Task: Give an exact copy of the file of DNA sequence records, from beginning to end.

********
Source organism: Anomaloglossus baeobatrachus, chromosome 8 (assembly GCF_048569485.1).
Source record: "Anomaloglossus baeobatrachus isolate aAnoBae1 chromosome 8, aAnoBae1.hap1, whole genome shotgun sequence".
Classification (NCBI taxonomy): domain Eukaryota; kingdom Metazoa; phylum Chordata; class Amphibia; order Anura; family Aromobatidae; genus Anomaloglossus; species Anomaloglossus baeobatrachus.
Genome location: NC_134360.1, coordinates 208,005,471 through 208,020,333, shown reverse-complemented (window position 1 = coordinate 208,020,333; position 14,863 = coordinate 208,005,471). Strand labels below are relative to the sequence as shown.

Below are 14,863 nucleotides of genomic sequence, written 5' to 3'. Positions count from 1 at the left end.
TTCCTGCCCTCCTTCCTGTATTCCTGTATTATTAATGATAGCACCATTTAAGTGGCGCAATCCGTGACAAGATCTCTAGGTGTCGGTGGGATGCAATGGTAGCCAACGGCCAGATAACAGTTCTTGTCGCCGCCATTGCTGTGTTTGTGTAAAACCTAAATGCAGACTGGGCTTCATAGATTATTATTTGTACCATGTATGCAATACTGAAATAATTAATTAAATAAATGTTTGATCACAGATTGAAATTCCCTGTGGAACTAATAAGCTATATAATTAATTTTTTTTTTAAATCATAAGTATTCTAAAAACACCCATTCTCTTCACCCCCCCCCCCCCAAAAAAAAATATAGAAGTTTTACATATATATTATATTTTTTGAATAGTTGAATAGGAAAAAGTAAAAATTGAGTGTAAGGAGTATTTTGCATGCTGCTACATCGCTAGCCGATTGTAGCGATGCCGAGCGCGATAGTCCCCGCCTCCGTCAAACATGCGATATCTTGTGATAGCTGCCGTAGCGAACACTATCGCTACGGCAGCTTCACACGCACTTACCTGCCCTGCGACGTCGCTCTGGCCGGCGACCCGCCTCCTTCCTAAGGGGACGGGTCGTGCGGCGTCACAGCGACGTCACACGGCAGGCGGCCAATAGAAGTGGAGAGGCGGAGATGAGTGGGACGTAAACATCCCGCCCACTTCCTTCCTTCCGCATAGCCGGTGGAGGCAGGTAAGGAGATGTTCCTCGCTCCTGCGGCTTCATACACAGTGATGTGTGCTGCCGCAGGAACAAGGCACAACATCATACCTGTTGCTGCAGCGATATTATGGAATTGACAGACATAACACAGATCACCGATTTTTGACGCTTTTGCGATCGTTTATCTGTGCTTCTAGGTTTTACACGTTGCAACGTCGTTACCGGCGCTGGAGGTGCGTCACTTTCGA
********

Source organism: Anomaloglossus baeobatrachus, chromosome 8 (assembly GCF_048569485.1).
Source record: "Anomaloglossus baeobatrachus isolate aAnoBae1 chromosome 8, aAnoBae1.hap1, whole genome shotgun sequence".
Classification (NCBI taxonomy): domain Eukaryota; kingdom Metazoa; phylum Chordata; class Amphibia; order Anura; family Aromobatidae; genus Anomaloglossus; species Anomaloglossus baeobatrachus.
Genome location: NC_134360.1, coordinates 208,005,471 through 208,020,333, shown reverse-complemented (window position 1 = coordinate 208,020,333; position 14,863 = coordinate 208,005,471). Strand labels below are relative to the sequence as shown.

Below are 14,863 nucleotides of genomic sequence, written 5' to 3'. Positions count from 1 at the left end.
TTCCTGCCCTCCTTCCTGTATTCCTGTATTATTAATGATAGCACCATTTAAGTGGCGCAATCCGTGACAAGATCTCTAGGTGTCGGTGGGATGCAATGGTAGCCAACGGCCAGATAACAGTTCTTGTCGCCGCCATTGCTGTGTTTGTGTAAAACCTAAATGCAGACTGGGCTTCATAGATTATTATTTGTACCATGTATGCAATACTGAAATAATTAATTAAATAAATGTTTGATCACAGATTGAAATTCCCTGTGGAACTAATAAGCTATATAATTAATTTTTTTTTTAAATCATAAGTATTCTAAAAACACCCATTCTCTTCACCCCCCCCCCCCCAAAAAAAAATATAGAAGTTTTACATATATATTATATTTTTTGAATAGTTGAATAGGAAAAAGTAAAAATTGAGTGTAAGGAGTATTTTGCATGCTGCTACATCGCTAGCCGATTGTAGCGATGCCGAGCGCGATAGTCCCCGCCTCCGTCAAACATGCGATATCTTGTGATAGCTGCCGTAGCGAACACTATCGCTACGGCAGCTTCACACGCACTTACCTGCCCTGCGACGTCGCTCTGGCCGGCGACCCGCCTCCTTCCTAAGGGGACGGGTCGTGCGGCGTCACAGCGACGTCACACGGCAGGCGGCCAATAGAAGTGGAGAGGCGGAGATGAGTGGGACGTAAACATCCCGCCCACTTCCTTCCTTCCGCATAGCCGGTGGAGGCAGGTAAGGAGATGTTCCTCGCTCCTGCGGCTTCATACACAGTGATGTGTGCTGCCGCAGGAACAAGGCACAACATCATACCTGTTGCTGCAGCGATATTATGGAATTGACAGACATAACACAGATCACCGATTTTTGACGCTTTTGCGATCGTTTATCTGTGCTTCTAGGTTTTACACGTTGCAACGTCGTTACCGGCGCTGGAGGTGCGTCACTTTCGA